During your mountain bike rides, the best derailleur allows you to easily ride uphill, ride downhill and tackle rough terrain. Good quality derailleurs are designed to smoothly facilitate gear shifting even under load and make speed changes a breeze. Ultimately, this mechanism makes your rides smoother, efficient, and more enjoyable.
So, to fully enjoy your mountain biking, you must ensure that you invest in the right derailleur for your bike. Below, we’ve compiled a list of the top picks for the 8 best derailleurs in 2020. Choose your favorite option so you can fully enjoy and explore all the adventures that come with mountain biking.
How To Choose A Derailleur – Buying Guide
When choosing the best mountain bike derailleur for your bike, you must know the gear or sprocket number to ensure you pick a compatible one. To understand your bike’s gear system, think of this – the number of sprockets at the rear and the number of chainrings at the front.
So for example, a bike with a double chainring set up and a 10 speed rear cassette is a 20-speed bike. It means that you can use any of the 10 sprockets of the rear cassettes with each of the two chainrings as you shift the gears during your bike rides.
The number of gear or sprockets is dependant on your current setup. Unless you change the entire shifter with the gears, your gears on the derailleur must match that of the shifter that is currently installed on the bike.
To get this concept visually, simply count the number of cogs on your cassette and that should equate to the gear number. And if for some reason, you have no way to determine your bike’s drivetrain speed, count the number of steps your shifter runs through. Then, take this value and add one – this should give you the number of gears that your bike’s drivetrain has.
Compatibility is perhaps one of the most important factors to consider when choosing the best mountain bike derailleur. Generally, you should avoid mixing groupset parts from different series and brands. So when you pick a front derailleur for mountain bikes, for example, it must match the rear derailleur, shifters, and cassettes, to ensure a proper fit.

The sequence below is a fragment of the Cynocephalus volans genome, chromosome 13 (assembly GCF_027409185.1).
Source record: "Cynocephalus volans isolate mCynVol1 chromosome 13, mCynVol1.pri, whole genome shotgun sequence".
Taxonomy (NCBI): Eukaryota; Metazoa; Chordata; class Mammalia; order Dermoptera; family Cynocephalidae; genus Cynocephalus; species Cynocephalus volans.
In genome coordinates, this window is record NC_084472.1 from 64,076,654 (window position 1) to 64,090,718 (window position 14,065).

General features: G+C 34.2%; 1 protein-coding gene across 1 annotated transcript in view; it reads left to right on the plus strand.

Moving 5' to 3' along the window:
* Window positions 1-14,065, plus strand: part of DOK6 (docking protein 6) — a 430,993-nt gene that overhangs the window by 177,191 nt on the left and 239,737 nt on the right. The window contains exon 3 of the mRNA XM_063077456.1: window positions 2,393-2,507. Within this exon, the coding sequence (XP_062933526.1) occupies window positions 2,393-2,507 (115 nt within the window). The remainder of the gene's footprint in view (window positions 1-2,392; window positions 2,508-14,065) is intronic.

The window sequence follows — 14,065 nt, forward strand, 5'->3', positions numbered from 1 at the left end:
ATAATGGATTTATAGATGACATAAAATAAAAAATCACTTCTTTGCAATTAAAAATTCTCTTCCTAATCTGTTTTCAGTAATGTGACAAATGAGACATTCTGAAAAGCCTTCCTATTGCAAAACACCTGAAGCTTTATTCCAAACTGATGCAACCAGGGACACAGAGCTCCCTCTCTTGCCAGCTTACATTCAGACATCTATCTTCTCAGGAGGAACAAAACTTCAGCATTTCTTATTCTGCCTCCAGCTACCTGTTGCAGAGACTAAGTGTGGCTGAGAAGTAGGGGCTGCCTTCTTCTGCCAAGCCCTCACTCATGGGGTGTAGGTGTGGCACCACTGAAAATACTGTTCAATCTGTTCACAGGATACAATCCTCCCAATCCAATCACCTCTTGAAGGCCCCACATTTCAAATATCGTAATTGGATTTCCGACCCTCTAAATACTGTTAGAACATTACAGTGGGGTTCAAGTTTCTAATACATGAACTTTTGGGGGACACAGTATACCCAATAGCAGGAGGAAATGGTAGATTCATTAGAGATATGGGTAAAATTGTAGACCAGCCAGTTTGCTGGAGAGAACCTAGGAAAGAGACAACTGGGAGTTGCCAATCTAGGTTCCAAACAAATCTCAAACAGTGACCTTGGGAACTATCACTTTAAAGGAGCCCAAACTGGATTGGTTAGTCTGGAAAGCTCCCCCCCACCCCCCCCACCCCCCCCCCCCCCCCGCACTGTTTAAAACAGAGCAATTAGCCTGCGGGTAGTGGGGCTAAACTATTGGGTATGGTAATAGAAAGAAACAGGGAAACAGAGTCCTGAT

Make it a point to purchase your rear and front derailleur as well as shifters from the same brand. However, sometimes, you may have a leeway, according to the brand you choose. For example, for older generation Shimano 8 and 9-speed mountain bike derailleurs, you can pair them with Shimano road bike shifters or vice versa.
All Shimano 11-speed and 10-speed road bike components are also compatible respectively, no matter the series or model. The same applies to mountain bike components.
The cage length is the range of gears that you can have on your bike. A longer cage length means that your derailleur can take up more chain slack. A medium or long cage length can accommodate a wider cassette range of between 10 to 50 teeth, longer chainrings, or 2x mountain bike drivetrains.
Medium and longer cage lengths also allow for longer biking trips with no hassle. A short cage length works for traditional road double drivetrains with at least 11 to 28-tooth cassettes. Many downhill drivetrains also use short cages.
Weight of the Derailleur
The weight of your derailleur becomes extremely necessary if you are using it on a racing bike. A racing bike derailleur should be lightweight to make it easier to operate. However, the best mountain bike derailleur should also be lightweight to make your riding easier. But, this comes with a cost.